Operation Crossroads: 21 Kiloton “Baker” Bomb Detonated Ninety Feet Underwater, Bikini Atoll Lagoon, South Pacific, July 25, 1946. Image Credit: The Metropolitan Museum of Art, The Horace W. Goldsmith Foundation Gift, through Joyce and Robert Menschel, 2004

It is thrilling to see an intellectual throw all that he has into an effort to shatter the widespread complacency regarding the threat of nuclear catastrophe. Prior to Putin’s invasion of Ukraine and threats of using nuclear weapons, I had pushed fear of nuclear annihilation to the very edges of my consciousness. James Carroll bids us to recall this fear, to bring it back to the center of our concerns, and to extinguish it through effective action.

And he reminds us that dissidents in the past have managed to wrest important concessions from the powers that be and thereby made the world a safer, better place: the Clamshell Alliance, the Ploughshares movement, Greenpeace, Physicians for the Prevention of Nuclear War, Global Zero, the International Campaign to Abolish Nuclear Weapons—all these and kindred groups have struggled and are continuing to struggle on behalf of social justice which is almost always facilitated by peace.

I found his essay a wonderful exercise in consciousness raising.

It is thrilling to see someone subject himself to “vigilant moral self-scrutiny” and in so doing try hard to figure out what they think about a large, complicated, volatile subject with which they have been contending for decades.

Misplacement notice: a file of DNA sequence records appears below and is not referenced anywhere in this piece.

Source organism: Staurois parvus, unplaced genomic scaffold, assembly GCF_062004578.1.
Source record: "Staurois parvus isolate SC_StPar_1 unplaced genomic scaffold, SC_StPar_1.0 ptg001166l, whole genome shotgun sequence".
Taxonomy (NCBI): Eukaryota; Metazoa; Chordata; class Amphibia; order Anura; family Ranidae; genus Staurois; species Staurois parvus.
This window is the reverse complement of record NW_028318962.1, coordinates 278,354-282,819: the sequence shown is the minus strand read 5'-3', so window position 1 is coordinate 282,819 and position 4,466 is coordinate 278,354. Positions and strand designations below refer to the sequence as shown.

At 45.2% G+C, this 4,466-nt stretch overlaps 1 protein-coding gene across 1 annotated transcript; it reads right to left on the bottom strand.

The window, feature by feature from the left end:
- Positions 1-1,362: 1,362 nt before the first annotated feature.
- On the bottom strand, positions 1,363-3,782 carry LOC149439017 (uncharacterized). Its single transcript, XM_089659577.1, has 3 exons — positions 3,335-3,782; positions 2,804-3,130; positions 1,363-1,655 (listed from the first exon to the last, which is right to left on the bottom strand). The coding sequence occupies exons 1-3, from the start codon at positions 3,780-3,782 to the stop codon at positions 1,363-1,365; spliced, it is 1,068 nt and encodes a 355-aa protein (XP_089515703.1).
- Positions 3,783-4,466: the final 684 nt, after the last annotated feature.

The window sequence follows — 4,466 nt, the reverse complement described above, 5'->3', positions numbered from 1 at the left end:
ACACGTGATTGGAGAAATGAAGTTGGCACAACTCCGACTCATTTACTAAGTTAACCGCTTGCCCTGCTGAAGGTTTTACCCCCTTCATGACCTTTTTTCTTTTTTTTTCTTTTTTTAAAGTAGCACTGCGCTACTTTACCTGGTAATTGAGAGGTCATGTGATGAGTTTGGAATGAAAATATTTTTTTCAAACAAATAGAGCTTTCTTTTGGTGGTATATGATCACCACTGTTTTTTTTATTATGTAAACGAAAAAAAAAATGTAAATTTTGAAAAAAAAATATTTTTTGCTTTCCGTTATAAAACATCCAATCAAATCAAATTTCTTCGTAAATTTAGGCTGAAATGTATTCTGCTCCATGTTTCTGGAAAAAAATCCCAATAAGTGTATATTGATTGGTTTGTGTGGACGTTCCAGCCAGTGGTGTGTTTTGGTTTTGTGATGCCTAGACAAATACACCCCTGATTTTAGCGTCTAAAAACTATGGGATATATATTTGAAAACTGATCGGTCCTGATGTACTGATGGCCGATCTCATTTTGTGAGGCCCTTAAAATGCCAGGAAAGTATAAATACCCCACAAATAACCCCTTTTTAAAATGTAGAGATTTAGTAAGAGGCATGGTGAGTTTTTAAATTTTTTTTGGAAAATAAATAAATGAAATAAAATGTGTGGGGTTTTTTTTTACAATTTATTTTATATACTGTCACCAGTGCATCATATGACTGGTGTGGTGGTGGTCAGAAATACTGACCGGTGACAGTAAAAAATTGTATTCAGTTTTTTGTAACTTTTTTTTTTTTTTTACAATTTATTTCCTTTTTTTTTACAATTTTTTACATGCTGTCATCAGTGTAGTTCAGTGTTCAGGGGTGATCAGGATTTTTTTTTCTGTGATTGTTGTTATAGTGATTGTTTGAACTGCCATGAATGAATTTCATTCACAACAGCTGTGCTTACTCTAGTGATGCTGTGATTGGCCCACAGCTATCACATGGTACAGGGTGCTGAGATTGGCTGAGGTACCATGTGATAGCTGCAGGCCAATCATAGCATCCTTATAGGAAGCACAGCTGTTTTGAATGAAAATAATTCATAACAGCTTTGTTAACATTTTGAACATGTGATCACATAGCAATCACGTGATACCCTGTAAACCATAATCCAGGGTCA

A veteran anti-war activist, Carroll acknowledges that the nobility of the Ukrainian resistance to the Russian invasion has prompted him to revise his attitude regarding resistance to international bullying.

He has long held that the institutions of liberal democracy are worth dying for. Now, though, he contends that “violence in defense of democratic principles can be warranted.”

What remains to be said, however, is under what circumstances and to what extent can violence in defense of democratic principles be warranted. Is Ukraine in a different moral posture than any country that is invaded by an aggressive neighboring nation-state? What is it precisely that ennobles and justifies the Ukrainian resort to the sword?

These are complex questions that Carroll has raised without fully answering. But I take some solace in reading James Carroll insist that “by the strange alchemy of an indefatigable human self-surpassing, the war’s end in Ukraine, when it comes, can provide a way out” of what appears to be a dead end. “As happened before in the aftermath of two savage wars, history’s door may be swinging open for an entirely reimagined structure of international concord. A much broader one. A truly global one.” 

I find his optimism uplifting, and I hope, as he does, that “the impossible, in the transforming spaciousness of imagination and courage, is possible.”

Randall Kennedy is Michael R. Klein Professor at Harvard Law School.

Click here to read James Carroll’s six-part series reckoning with nuclear weapons, peace activism, and war in Ukraine.